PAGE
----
# cauchy: Cauchy Distribution Family Function In VGAM: Vector Generalized Linear and Additive Models

## Description

Estimates either the location parameter or both the location and scale parameters of the Cauchy distribution by maximum likelihood estimation.

## Usage

 ```1 2 3 4 5``` ```cauchy(llocation = "identitylink", lscale = "loglink", imethod = 1, ilocation = NULL, iscale = NULL, gprobs.y = ppoints(19), gscale.mux = exp(-3:3), zero = "scale") cauchy1(scale.arg = 1, llocation = "identitylink", ilocation = NULL, imethod = 1, gprobs.y = ppoints(19), zero = NULL) ```

## Arguments

 `llocation, lscale` Parameter link functions for the location parameter a and the scale parameter b. See `Links` for more choices. `ilocation, iscale` Optional initial value for a and b. By default, an initial value is chosen internally for each. `imethod` Integer, either 1 or 2 or 3. Initial method, three algorithms are implemented. The user should try all possible values to help avoid converging to a local solution. Also, choose the another value if convergence fails, or use `ilocation` and/or `iscale`. `gprobs.y, gscale.mux, zero` See `CommonVGAMffArguments` for information. `scale.arg` Known (positive) scale parameter, called b below.

## Details

The Cauchy distribution has density function

f(y;a,b) = 1 / [pi * b * [1 + ((y-a)/b)^2]]

where y and a are real and finite, and b>0. The distribution is symmetric about a and has a heavy tail. Its median and mode are a, but the mean does not exist. The fitted values are the estimates of a. Fisher scoring is used.

If the scale parameter is known (`cauchy1`) then there may be multiple local maximum likelihood solutions for the location parameter. However, if both location and scale parameters are to be estimated (`cauchy`) then there is a unique maximum likelihood solution provided n > 2 and less than half the data are located at any one point.

## Value

An object of class `"vglmff"` (see `vglmff-class`). The object is used by modelling functions such as `vglm`, and `vgam`.

## Warning

It is well-known that the Cauchy distribution may have local maximums in its likelihood function; make full use of `imethod`, `ilocation`, `iscale` etc.

## Note

Good initial values are needed. By default `cauchy` searches for a starting value for a and b on a 2-D grid. Likewise, by default, `cauchy1` searches for a starting value for a on a 1-D grid. If convergence to the global maximum is not acheieved then it also pays to select a wide range of initial values via the `ilocation` and/or `iscale` and/or `imethod` arguments.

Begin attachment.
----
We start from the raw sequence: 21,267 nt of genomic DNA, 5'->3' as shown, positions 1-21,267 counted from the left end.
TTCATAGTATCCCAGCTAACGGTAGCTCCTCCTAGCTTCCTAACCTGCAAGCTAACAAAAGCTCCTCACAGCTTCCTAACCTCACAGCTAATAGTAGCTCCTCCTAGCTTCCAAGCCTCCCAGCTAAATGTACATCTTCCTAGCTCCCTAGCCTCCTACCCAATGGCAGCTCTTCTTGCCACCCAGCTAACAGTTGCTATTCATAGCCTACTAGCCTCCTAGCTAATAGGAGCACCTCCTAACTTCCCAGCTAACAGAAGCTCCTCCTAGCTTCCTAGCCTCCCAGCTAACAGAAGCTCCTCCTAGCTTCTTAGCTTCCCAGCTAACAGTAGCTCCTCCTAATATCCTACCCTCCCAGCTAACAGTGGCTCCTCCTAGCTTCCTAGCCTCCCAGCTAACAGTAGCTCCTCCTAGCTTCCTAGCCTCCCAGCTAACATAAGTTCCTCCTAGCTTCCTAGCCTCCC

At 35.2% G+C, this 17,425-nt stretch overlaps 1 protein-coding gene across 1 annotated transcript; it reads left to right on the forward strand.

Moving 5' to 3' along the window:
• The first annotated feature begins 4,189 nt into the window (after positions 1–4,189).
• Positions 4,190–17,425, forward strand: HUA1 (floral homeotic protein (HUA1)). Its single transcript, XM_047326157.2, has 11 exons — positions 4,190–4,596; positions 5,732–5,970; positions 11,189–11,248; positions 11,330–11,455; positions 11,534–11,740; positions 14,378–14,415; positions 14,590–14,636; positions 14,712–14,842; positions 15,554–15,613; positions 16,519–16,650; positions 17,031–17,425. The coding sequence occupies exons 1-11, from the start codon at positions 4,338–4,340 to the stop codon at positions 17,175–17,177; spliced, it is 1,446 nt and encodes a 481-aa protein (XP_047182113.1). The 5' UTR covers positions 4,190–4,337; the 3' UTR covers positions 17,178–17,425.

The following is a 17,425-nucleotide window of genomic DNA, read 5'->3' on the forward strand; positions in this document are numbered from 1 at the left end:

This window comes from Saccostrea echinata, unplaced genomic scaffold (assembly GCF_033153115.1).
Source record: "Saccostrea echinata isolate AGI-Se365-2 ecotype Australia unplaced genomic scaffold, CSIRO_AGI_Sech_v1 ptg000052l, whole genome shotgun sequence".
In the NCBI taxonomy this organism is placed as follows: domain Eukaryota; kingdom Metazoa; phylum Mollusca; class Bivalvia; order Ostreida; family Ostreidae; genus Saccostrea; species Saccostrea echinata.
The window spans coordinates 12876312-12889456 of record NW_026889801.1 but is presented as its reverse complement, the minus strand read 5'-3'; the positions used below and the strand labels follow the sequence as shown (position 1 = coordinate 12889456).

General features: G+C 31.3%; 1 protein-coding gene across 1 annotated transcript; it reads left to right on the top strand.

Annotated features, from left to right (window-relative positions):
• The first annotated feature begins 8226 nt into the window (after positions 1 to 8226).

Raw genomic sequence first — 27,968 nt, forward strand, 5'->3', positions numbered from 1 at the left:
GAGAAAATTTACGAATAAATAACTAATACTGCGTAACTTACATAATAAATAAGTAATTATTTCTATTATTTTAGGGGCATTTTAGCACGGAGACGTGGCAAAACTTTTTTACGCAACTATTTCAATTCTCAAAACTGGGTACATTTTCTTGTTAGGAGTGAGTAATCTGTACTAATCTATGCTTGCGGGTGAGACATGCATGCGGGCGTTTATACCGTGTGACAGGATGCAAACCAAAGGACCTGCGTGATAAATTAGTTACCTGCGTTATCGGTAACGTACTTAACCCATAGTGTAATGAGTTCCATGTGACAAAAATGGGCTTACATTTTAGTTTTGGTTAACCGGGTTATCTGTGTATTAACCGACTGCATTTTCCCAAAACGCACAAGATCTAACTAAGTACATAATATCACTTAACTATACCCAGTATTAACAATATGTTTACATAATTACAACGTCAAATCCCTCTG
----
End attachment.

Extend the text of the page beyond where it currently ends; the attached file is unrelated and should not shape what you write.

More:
T. W. Yee

## References

Forbes, C., Evans, M., Hastings, N. and Peacock, B. (2011). Statistical Distributions, Hoboken, NJ, USA: John Wiley and Sons, Fourth edition.

Barnett, V. D. (1966). Evaluation of the maximum-likehood estimator where the likelihood equation has multiple roots. Biometrika, 53, 151–165.

Copas, J. B. (1975). On the unimodality of the likelihood for the Cauchy distribution. Biometrika, 62, 701–704.

Efron, B. and Hinkley, D. V. (1978). Assessing the accuracy of the maximum likelihood estimator: Observed versus expected Fisher information. Biometrika, 65, 457–481.

`Cauchy`, `cauchit`, `studentt`, `simulate.vlm`.
 ``` 1 2 3 4 5 6 7 8 9 10 11 12 13 14 15``` ```# Both location and scale parameters unknown set.seed(123) cdata <- data.frame(x2 = runif(nn <- 1000)) cdata <- transform(cdata, loc = exp(1 + 0.5 * x2), scale = exp(1)) cdata <- transform(cdata, y2 = rcauchy(nn, loc, scale)) fit2 <- vglm(y2 ~ x2, cauchy(lloc = "loglink"), data = cdata, trace = TRUE) coef(fit2, matrix = TRUE) head(fitted(fit2)) # Location estimates summary(fit2) # Location parameter unknown cdata <- transform(cdata, scale1 = 0.4) cdata <- transform(cdata, y1 = rcauchy(nn, loc, scale1)) fit1 <- vglm(y1 ~ x2, cauchy1(scale = 0.4), data = cdata, trace = TRUE) coef(fit1, matrix = TRUE) ```